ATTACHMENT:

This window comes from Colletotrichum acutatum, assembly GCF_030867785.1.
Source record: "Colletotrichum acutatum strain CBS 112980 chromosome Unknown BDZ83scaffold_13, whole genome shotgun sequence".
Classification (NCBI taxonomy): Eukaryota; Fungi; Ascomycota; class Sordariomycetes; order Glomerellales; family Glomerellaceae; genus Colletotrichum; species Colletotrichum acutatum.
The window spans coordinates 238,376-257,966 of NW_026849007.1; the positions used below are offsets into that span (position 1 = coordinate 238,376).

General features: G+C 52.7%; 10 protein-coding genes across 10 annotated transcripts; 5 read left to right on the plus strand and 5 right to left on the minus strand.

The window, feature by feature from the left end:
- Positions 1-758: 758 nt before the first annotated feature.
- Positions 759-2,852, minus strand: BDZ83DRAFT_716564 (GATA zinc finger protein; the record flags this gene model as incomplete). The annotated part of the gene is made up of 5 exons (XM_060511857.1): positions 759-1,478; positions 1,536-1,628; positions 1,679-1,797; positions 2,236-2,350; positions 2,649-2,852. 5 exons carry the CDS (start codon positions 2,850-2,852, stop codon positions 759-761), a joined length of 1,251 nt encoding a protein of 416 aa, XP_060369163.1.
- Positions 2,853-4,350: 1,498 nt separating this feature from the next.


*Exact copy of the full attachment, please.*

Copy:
This window comes from Colletotrichum acutatum, assembly GCF_030867785.1.
Source record: "Colletotrichum acutatum strain CBS 112980 chromosome Unknown BDZ83scaffold_13, whole genome shotgun sequence".
Classification (NCBI taxonomy): Eukaryota; Fungi; Ascomycota; class Sordariomycetes; order Glomerellales; family Glomerellaceae; genus Colletotrichum; species Colletotrichum acutatum.
The window spans coordinates 238,376-257,966 of NW_026849007.1; the positions used below are offsets into that span (position 1 = coordinate 238,376).

General features: G+C 52.7%; 10 protein-coding genes across 10 annotated transcripts; 5 read left to right on the plus strand and 5 right to left on the minus strand.

The window, feature by feature from the left end:
- Positions 1-758: 758 nt before the first annotated feature.
- Positions 759-2,852, minus strand: BDZ83DRAFT_716564 (GATA zinc finger protein; the record flags this gene model as incomplete). The annotated part of the gene is made up of 5 exons (XM_060511857.1): positions 759-1,478; positions 1,536-1,628; positions 1,679-1,797; positions 2,236-2,350; positions 2,649-2,852. 5 exons carry the CDS (start codon positions 2,850-2,852, stop codon positions 759-761), a joined length of 1,251 nt encoding a protein of 416 aa, XP_060369163.1.
- Positions 2,853-4,350: 1,498 nt separating this feature from the next.